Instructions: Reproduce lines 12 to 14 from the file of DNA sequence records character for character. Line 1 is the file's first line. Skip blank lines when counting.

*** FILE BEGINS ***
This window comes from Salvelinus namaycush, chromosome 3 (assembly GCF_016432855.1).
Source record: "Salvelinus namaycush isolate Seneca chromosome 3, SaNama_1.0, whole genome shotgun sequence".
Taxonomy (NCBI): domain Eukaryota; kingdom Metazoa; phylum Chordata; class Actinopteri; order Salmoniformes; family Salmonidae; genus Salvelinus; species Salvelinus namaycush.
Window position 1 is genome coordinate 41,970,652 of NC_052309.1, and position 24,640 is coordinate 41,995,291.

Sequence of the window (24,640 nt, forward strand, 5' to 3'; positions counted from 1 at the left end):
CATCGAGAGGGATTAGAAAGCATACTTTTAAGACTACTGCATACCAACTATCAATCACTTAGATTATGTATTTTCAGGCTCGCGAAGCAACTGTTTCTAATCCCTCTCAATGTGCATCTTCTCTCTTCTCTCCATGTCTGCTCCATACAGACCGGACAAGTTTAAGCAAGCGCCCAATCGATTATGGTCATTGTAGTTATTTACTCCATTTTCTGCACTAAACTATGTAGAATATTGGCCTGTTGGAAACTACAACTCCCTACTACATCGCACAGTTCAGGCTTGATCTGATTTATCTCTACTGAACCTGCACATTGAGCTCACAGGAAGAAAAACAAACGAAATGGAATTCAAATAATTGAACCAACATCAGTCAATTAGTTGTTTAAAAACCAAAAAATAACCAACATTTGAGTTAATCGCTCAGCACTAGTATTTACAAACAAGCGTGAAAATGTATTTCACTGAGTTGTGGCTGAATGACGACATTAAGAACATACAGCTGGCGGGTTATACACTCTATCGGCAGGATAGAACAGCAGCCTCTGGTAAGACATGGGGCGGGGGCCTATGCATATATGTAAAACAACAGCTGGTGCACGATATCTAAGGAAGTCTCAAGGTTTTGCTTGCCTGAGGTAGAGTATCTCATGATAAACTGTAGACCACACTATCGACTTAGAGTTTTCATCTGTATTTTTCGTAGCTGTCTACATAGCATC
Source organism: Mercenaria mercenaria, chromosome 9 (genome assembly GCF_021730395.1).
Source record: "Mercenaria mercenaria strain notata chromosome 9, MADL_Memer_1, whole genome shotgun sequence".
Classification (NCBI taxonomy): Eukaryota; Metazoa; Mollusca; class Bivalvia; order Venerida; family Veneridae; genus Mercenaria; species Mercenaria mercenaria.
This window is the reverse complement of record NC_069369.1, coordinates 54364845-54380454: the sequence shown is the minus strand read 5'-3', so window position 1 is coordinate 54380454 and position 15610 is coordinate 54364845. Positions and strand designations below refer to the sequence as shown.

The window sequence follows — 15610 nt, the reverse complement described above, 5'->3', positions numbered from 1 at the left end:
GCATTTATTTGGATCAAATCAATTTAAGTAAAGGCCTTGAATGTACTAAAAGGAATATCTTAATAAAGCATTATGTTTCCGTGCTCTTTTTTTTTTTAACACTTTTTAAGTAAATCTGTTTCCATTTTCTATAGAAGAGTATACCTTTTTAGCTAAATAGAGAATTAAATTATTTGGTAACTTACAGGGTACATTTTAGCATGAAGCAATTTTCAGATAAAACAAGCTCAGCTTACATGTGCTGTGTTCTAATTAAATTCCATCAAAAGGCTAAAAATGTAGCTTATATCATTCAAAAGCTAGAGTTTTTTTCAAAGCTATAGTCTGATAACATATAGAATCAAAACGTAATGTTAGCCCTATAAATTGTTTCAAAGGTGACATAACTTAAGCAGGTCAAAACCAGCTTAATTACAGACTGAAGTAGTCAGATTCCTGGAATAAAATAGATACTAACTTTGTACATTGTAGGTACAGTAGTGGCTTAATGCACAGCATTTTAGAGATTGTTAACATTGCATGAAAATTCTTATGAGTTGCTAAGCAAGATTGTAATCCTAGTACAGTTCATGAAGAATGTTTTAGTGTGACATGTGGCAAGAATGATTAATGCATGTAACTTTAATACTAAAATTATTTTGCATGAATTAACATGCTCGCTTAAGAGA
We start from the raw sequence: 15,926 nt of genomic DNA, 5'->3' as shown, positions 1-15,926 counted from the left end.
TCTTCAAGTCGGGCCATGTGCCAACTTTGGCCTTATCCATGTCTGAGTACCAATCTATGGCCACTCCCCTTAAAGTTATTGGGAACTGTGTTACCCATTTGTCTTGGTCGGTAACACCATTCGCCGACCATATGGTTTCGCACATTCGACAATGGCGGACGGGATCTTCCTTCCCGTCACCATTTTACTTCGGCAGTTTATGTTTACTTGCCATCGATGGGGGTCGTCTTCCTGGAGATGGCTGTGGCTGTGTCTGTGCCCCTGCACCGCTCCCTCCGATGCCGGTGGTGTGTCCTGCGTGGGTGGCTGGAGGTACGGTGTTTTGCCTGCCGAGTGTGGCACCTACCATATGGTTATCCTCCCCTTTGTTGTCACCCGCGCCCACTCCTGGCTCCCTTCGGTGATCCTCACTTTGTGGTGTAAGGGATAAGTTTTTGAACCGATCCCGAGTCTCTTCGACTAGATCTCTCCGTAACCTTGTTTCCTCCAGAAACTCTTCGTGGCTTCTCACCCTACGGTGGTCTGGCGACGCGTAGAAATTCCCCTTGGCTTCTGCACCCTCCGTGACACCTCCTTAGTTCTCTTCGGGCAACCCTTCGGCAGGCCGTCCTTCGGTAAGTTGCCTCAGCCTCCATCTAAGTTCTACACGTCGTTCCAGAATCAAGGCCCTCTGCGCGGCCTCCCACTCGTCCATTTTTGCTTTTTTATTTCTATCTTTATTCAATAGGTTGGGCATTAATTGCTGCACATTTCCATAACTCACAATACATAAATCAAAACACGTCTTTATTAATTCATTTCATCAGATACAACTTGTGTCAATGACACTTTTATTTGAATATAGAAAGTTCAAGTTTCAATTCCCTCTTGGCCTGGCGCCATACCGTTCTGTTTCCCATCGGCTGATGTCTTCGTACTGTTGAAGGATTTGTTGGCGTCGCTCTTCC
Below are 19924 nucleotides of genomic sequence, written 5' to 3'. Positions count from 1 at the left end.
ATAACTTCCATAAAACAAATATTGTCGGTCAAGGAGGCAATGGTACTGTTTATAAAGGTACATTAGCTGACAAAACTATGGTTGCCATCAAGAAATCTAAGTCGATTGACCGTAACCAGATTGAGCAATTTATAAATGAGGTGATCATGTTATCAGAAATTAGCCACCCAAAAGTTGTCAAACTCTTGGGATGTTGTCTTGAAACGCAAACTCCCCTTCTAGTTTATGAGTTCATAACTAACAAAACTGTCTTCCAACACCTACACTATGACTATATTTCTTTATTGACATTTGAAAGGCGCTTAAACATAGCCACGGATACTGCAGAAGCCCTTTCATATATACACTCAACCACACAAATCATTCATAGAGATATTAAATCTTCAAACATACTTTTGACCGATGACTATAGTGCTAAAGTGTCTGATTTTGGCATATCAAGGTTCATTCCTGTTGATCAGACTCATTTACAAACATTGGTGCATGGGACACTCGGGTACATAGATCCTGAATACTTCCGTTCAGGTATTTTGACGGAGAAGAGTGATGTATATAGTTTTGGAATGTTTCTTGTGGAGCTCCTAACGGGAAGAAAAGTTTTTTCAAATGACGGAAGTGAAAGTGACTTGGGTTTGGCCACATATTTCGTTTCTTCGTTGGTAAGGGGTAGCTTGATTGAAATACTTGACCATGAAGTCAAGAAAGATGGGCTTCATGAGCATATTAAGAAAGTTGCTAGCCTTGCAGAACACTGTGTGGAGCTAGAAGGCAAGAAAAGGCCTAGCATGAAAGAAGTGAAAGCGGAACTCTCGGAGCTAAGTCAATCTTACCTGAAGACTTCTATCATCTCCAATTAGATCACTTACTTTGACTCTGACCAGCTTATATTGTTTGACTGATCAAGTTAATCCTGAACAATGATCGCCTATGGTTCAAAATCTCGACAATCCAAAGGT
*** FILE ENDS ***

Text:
GCATTTATTTGGATCAAATCAATTTAAGTAAAGGCCTTGAATGTACTAAAAGGAATATCTTAATAAAGCATTATGTTTCCGTGCTCTTTTTTTTTTTAACACTTTTTAAGTAAATCTGTTTCCATTTTCTATAGAAGAGTATACCTTTTTAGCTAAATAGAGAATTAAATTATTTGGTAACTTACAGGGTACATTTTAGCATGAAGCAATTTTCAGATAAAACAAGCTCAGCTTACATGTGCTGTGTTCTAATTAAATTCCATCAAAAGGCTAAAAATGTAGCTTATATCATTCAAAAGCTAGAGTTTTTTTCAAAGCTATAGTCTGATAACATATAGAATCAAAACGTAATGTTAGCCCTATAAATTGTTTCAAAGGTGACATAACTTAAGCAGGTCAAAACCAGCTTAATTACAGACTGAAGTAGTCAGATTCCTGGAATAAAATAGATACTAACTTTGTACATTGTAGGTACAGTAGTGGCTTAATGCACAGCATTTTAGAGATTGTTAACATTGCATGAAAATTCTTATGAGTTGCTAAGCAAGATTGTAATCCTAGTACAGTTCATGAAGAATGTTTTAGTGTGACATGTGGCAAGAATGATTAATGCATGTAACTTTAATACTAAAATTATTTTGCATGAATTAACATGCTCGCTTAAGAGA
We start from the raw sequence: 15,926 nt of genomic DNA, 5'->3' as shown, positions 1-15,926 counted from the left end.
TCTTCAAGTCGGGCCATGTGCCAACTTTGGCCTTATCCATGTCTGAGTACCAATCTATGGCCACTCCCCTTAAAGTTATTGGGAACTGTGTTACCCATTTGTCTTGGTCGGTAACACCATTCGCCGACCATATGGTTTCGCACATTCGACAATGGCGGACGGGATCTTCCTTCCCGTCACCATTTTACTTCGGCAGTTTATGTTTACTTGCCATCGATGGGGGTCGTCTTCCTGGAGATGGCTGTGGCTGTGTCTGTGCCCCTGCACCGCTCCCTCCGATGCCGGTGGTGTGTCCTGCGTGGGTGGCTGGAGGTACGGTGTTTTGCCTGCCGAGTGTGGCACCTACCATATGGTTATCCTCCCCTTTGTTGTCACCCGCGCCCACTCCTGGCTCCCTTCGGTGATCCTCACTTTGTGGTGTAAGGGATAAGTTTTTGAACCGATCCCGAGTCTCTTCGACTAGATCTCTCCGTAACCTTGTTTCCTCCAGAAACTCTTCGTGGCTTCTCACCCTACGGTGGTCTGGCGACGCGTAGAAATTCCCCTTGGCTTCTGCACCCTCCGTGACACCTCCTTAGTTCTCTTCGGGCAACCCTTCGGCAGGCCGTCCTTCGGTAAGTTGCCTCAGCCTCCATCTAAGTTCTACACGTCGTTCCAGAATCAAGGCCCTCTGCGCGGCCTCCCACTCGTCCATTTTTGCTTTTTTATTTCTATCTTTATTCAATAGGTTGGGCATTAATTGCTGCACATTTCCATAACTCACAATACATAAATCAAAACACGTCTTTATTAATTCATTTCATCAGATACAACTTGTGTCAATGACACTTTTATTTGAATATAGAAAGTTCAAGTTTCAATTCCCTCTTGGCCTGGCGCCATACCGTTCTGTTTCCCATCGGCTGATGTCTTCGTACTGTTGAAGGATTTGTTGGCGTCGCTCTTCC